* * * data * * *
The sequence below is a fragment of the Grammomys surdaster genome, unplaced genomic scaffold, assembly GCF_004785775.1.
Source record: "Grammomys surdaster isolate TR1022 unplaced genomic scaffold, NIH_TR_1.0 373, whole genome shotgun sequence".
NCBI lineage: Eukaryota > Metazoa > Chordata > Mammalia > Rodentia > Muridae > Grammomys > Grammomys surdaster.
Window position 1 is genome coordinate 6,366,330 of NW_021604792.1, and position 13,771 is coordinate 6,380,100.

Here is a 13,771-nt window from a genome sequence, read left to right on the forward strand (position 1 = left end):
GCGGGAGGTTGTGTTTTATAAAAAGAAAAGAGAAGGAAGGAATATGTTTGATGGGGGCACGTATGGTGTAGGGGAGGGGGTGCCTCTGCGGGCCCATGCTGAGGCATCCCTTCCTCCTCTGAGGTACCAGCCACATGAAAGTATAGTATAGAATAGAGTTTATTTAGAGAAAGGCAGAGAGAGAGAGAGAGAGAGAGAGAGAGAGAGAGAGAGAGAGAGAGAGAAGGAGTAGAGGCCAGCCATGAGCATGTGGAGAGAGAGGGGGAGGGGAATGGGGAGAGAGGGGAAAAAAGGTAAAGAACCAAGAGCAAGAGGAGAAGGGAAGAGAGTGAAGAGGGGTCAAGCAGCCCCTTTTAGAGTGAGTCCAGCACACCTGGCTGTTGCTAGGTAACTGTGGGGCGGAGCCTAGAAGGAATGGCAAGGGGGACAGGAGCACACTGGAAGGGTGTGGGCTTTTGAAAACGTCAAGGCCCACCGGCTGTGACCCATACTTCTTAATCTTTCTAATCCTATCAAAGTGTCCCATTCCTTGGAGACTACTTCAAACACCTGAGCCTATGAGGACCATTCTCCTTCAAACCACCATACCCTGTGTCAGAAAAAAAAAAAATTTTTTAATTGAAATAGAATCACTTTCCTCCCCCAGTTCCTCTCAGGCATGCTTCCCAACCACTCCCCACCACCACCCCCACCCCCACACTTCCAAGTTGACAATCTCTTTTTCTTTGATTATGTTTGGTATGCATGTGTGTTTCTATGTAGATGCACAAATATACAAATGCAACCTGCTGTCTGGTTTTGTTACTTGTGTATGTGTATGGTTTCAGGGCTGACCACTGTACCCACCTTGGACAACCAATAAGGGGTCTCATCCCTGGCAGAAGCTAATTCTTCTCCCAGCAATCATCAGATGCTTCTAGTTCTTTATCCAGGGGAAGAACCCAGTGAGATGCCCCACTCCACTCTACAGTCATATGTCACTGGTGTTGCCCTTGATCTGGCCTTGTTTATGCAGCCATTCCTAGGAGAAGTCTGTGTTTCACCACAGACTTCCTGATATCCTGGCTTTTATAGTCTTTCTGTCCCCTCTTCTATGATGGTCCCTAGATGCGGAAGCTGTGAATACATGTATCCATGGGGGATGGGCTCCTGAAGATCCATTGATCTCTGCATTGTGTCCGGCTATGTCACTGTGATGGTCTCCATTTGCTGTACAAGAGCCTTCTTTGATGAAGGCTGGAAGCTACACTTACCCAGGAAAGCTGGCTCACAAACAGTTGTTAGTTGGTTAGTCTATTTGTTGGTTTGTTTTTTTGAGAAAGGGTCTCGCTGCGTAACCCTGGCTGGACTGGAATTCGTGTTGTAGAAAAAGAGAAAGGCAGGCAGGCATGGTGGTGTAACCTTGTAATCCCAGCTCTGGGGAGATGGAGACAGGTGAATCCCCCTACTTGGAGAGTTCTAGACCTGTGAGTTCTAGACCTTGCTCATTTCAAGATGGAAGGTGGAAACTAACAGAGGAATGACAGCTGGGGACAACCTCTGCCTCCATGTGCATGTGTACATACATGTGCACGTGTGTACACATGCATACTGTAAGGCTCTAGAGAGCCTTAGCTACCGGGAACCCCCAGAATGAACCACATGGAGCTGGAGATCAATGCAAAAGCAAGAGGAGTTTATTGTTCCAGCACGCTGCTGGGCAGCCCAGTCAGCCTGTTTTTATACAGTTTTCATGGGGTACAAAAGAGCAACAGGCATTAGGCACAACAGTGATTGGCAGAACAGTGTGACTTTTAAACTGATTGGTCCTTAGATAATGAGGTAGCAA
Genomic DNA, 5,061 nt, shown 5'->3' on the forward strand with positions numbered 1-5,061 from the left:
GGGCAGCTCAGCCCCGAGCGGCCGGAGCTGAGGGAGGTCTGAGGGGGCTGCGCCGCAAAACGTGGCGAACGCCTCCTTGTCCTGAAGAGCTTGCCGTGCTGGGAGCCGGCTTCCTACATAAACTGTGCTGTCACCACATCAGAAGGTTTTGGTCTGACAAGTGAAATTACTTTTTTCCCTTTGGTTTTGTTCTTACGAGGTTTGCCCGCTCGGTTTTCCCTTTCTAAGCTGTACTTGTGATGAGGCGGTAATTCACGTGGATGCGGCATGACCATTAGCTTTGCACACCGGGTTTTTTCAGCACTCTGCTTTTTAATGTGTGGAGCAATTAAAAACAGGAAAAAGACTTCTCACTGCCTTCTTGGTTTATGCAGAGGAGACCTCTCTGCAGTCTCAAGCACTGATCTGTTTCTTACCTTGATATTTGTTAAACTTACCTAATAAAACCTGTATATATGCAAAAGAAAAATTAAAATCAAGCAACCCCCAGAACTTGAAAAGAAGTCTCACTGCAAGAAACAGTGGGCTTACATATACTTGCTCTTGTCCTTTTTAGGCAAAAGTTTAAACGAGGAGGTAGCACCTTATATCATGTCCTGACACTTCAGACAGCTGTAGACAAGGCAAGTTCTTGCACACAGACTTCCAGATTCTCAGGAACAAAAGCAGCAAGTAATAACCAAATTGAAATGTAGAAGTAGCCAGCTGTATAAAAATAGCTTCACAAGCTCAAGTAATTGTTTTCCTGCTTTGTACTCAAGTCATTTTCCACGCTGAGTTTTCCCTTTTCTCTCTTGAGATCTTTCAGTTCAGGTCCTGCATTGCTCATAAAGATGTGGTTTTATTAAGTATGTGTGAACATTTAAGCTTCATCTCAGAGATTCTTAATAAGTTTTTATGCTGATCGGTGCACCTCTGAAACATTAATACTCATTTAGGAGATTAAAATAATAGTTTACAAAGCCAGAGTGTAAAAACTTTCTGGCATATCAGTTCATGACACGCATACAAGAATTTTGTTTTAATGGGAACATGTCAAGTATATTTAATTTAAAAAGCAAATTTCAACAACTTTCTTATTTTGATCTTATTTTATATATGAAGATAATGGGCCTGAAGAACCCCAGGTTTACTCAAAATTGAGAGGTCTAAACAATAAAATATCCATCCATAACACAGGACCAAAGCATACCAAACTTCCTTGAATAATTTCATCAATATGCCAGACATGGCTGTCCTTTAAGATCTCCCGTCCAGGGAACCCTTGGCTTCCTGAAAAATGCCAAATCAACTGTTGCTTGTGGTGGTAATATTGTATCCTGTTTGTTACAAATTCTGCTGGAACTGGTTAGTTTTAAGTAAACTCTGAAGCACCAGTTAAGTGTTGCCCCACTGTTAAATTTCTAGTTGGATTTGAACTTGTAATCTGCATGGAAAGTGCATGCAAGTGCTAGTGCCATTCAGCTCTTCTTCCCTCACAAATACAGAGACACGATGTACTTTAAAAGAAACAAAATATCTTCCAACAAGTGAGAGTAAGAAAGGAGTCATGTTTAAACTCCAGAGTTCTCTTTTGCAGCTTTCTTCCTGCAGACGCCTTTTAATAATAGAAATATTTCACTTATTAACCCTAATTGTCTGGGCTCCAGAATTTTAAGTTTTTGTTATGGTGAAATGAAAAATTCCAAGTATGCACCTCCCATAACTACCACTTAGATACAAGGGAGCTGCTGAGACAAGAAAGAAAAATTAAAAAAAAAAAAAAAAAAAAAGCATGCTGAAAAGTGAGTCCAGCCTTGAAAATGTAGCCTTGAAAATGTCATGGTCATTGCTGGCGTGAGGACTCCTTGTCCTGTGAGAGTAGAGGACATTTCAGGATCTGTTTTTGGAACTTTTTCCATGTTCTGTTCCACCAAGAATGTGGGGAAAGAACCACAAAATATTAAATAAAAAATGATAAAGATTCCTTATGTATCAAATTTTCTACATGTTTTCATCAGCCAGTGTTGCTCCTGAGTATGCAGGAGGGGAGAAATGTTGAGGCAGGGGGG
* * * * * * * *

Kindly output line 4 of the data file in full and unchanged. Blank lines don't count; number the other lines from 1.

Window position 1 is genome coordinate 6,366,330 of NW_021604792.1, and position 13,771 is coordinate 6,380,100.